There are many different parts of a house which need painting. For the best protective and decorative value, each must be considered separately. We have developed specialized paint systems to help you achieve professional, long-lasting results for a fraction of the cost. For:
Living Room. Here you can just about use any paint system. If the living rom is open-plan, smoke from cooking vapors will migrate to the area. Also, smoke from fireplaces will stain walls. A system with good washdown properties is best. Use Semi Gloss or Low Sheen Acrylic.
Masonry. This includes bricks, bagged brickwork, concrete blocks and cement render of all types. These surfaces are usually dusty and grimy. They are porous and often the mortar joints break up. Previously painted surfaces might show signs of chalking, where paint powder comes off when you rub it. Mould and algae grow on masonry which is shaded from sun and kept damp and cold. This problem should be remedied before painting. Use a Low Sheen or Gloss, weather-resistant, acrylic paint.
Metal Roof. There is often no need to pay for an expensive new roof just because the old one is showing its age. With the right paint, you can make it look new. After treating for rust, choose the finish most suitable to your situation. Use a water-based, roof and structure, acrylic paint.
Pergolas. Where softwoods such as Oregon are used, pergolas must be painted for protection. But even if the timver is hardwood or treated pine, a paint finish enhances its looks. A Low Sheen or Gloss, weather-resistant, acrylic paint that is specially formulated for timber is recommended.
Plasterboard. Ready-to-paint plasterboard has two surfaces, lining paper and jointing compound. Both must be sealed so that your finish paper won’t be absorbed into the surface and come out blotchy. Use an acrylic sealer for undercoat and a Low Sheen or Flat, acrylic paint. There are no unusual problems with repainting plasterboard. However, holes and other surface damage must be repaired and the filler sealed as for new plasterboard.
Timber (Rough-sawn). You can paint rough-sawn timber and still keep the rugged effect, but you’ll need to do a little extra effort. On my house, I used a 50 – 50 wash of an exterior acrylic primer and water. When dry, the raised fibres were lightly sanded of. Then I used a primer at full strength before the finish coats of a weather-resistant, acrylic paint.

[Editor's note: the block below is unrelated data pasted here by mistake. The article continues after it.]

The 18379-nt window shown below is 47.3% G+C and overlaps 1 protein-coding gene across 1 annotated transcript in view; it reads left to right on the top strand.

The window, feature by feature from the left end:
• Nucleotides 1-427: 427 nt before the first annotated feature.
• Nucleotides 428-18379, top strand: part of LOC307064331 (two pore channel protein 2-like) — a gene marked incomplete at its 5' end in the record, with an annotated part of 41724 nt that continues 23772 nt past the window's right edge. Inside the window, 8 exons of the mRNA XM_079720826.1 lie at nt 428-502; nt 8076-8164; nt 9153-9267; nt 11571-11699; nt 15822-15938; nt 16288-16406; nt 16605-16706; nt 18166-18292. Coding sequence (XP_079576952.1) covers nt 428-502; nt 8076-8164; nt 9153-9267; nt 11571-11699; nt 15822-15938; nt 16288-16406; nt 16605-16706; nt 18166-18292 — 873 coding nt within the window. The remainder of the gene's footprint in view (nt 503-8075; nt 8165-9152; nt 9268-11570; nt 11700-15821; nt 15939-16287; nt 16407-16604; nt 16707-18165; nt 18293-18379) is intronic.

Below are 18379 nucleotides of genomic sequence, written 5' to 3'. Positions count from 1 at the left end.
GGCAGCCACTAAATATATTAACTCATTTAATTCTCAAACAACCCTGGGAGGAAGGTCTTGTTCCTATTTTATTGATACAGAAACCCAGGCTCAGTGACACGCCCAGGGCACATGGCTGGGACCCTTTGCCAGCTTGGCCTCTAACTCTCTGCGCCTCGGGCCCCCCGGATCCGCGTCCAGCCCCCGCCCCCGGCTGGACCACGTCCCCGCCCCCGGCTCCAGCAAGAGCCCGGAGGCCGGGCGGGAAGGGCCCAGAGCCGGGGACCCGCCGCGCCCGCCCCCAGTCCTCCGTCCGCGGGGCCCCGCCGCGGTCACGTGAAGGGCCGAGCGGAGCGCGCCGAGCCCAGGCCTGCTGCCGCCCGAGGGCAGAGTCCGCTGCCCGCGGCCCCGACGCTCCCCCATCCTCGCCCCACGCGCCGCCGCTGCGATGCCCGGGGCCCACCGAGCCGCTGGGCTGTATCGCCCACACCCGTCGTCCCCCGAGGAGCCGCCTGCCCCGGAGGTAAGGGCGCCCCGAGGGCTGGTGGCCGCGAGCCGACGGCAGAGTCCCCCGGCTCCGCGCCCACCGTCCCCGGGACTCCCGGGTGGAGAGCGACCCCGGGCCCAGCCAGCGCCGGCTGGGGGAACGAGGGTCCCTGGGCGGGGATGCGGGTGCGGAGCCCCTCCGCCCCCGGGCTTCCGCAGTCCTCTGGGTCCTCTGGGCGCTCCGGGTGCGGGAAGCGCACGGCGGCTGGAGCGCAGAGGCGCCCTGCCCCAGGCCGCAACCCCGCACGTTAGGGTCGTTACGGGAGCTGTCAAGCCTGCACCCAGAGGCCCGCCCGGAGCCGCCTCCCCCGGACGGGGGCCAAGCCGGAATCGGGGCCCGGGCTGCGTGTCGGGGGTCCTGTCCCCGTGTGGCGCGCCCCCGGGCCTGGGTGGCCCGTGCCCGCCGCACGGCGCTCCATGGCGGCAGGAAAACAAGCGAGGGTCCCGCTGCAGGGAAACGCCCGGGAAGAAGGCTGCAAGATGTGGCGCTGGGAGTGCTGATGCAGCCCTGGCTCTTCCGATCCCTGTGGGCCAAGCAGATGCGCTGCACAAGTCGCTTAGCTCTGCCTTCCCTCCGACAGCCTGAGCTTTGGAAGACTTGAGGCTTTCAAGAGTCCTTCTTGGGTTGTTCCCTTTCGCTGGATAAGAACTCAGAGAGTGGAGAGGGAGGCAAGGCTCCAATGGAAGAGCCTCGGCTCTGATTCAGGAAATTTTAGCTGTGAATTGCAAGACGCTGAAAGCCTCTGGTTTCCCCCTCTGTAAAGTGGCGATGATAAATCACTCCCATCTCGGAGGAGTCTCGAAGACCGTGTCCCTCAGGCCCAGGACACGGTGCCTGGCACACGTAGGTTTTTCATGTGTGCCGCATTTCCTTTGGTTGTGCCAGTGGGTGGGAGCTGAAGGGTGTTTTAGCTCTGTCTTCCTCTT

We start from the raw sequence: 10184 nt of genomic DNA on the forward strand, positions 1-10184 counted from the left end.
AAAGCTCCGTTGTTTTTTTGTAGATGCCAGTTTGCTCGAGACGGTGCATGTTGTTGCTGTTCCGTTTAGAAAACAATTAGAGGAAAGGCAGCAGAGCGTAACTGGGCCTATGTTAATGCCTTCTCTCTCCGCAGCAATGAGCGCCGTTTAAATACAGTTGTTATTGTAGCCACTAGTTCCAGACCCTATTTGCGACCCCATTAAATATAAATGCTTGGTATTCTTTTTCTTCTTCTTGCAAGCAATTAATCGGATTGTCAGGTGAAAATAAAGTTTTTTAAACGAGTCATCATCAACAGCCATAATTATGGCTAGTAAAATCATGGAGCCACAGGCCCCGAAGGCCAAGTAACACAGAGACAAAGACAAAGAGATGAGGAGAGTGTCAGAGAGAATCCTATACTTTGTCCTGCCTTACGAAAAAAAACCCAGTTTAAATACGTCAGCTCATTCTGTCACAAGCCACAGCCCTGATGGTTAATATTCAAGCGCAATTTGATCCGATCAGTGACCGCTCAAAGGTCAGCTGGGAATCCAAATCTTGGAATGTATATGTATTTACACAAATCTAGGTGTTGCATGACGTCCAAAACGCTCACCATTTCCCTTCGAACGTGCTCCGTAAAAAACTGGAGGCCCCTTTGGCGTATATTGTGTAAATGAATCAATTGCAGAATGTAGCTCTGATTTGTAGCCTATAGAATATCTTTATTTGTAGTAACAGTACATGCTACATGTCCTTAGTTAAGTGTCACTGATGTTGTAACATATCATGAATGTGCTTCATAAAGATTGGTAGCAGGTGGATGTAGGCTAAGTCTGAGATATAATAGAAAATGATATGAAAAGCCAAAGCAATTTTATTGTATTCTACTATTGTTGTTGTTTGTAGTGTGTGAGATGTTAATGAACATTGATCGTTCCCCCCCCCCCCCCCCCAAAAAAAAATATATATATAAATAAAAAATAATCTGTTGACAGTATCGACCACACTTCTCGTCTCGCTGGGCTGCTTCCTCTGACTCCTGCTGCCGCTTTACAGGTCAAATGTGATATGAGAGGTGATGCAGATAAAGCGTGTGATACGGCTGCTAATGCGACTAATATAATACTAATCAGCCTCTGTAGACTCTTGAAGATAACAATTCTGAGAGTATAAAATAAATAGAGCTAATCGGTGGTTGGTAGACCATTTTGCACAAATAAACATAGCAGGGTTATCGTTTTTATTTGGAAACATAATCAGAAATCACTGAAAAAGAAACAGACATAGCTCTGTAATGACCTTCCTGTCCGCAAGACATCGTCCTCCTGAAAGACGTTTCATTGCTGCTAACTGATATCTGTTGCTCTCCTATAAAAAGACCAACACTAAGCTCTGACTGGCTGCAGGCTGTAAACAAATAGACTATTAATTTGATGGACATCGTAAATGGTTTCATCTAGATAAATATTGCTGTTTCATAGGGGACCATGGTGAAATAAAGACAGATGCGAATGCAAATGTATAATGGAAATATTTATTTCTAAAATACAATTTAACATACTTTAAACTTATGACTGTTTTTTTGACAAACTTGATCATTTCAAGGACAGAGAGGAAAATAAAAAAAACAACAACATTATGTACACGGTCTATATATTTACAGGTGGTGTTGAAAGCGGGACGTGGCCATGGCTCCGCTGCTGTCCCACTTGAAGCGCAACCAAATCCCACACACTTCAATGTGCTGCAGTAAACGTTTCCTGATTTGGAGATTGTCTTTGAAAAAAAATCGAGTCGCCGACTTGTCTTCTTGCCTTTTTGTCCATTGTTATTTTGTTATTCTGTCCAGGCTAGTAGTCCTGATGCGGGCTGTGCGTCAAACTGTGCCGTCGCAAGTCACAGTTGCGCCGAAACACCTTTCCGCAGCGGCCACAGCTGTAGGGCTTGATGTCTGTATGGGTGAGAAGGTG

Weatherboards. While timbers like treated pine, western red cedar and durable hardwoods don’t need the protection of paint, the wood turns a drab grey if left to weather. Use a Low Sheen or Gloss, weather-resistant paint. All non-durable weatherboards must be painted for protection against the elements. Outside walls represent about one-third of the exposed surfaces of your home, so give their protection due consideration.
Windows (Timber). For exterior treatment, see Weatherboards. For old sash windows, we recommend instead a High Gloss Enamel. For interior treatment, you have the choice of water-based and oil-based paint systems. Here is a hint: acrylic paints are easier to use than oil-based, but on the exterior, they tend to make double-hung windows stick. I get over this by dusting talcum powder onto the sliding surfaces.
Decks. Unless decking boards are painted as soon as they are fixed in place, the surface will age and turn grey. The greyness represents ageing, which won’t hold paint for very long. If the boards are already grey, sand-off the surface before painting. Priming will improve durability. Use a paint that is specially formulated for decking.